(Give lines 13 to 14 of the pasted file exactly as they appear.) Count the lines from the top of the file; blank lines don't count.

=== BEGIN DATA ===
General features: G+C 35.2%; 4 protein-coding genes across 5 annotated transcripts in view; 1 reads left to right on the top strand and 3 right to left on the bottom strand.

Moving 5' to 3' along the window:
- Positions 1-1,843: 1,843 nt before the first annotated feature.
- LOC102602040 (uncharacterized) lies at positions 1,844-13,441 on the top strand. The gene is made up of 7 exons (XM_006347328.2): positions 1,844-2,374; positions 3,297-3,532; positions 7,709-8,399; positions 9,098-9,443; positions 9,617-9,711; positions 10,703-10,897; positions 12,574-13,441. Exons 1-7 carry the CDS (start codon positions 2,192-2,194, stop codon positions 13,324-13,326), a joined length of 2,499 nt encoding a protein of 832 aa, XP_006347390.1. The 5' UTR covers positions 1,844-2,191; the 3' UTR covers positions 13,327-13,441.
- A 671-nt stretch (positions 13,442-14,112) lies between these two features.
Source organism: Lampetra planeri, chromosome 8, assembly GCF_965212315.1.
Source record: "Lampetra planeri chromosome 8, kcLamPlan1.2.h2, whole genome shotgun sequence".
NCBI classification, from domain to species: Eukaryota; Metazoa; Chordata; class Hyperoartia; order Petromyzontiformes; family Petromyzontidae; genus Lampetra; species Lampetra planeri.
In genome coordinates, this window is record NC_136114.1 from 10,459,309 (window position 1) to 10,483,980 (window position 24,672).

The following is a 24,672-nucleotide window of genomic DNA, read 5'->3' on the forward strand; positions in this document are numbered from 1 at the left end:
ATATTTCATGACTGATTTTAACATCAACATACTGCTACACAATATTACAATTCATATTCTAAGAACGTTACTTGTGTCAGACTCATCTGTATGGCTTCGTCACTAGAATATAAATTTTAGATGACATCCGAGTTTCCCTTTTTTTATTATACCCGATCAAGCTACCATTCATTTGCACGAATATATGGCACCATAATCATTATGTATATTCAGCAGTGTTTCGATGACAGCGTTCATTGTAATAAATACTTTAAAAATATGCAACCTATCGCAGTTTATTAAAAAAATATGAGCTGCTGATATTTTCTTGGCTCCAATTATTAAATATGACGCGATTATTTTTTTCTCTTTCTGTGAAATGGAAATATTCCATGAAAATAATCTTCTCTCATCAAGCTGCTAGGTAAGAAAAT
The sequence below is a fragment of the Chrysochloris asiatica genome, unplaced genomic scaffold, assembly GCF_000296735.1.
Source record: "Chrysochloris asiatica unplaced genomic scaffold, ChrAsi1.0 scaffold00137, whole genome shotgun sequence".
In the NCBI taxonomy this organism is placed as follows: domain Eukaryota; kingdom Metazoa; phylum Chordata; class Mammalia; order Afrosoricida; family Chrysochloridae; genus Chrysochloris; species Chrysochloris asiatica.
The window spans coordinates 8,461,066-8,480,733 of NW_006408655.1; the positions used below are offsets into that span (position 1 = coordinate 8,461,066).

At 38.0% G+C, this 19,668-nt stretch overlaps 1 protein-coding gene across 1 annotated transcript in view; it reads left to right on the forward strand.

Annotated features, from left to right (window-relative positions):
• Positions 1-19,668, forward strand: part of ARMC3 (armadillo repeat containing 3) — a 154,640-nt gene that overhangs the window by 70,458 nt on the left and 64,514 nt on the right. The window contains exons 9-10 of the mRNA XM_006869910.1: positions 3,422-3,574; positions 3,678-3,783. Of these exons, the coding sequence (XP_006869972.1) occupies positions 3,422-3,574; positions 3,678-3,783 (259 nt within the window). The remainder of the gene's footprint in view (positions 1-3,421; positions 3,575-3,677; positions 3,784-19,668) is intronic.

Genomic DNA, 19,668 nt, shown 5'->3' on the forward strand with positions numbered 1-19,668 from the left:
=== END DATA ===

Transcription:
Source record: "Chrysochloris asiatica unplaced genomic scaffold, ChrAsi1.0 scaffold00137, whole genome shotgun sequence".
In the NCBI taxonomy this organism is placed as follows: domain Eukaryota; kingdom Metazoa; phylum Chordata; class Mammalia; order Afrosoricida; family Chrysochloridae; genus Chrysochloris; species Chrysochloris asiatica.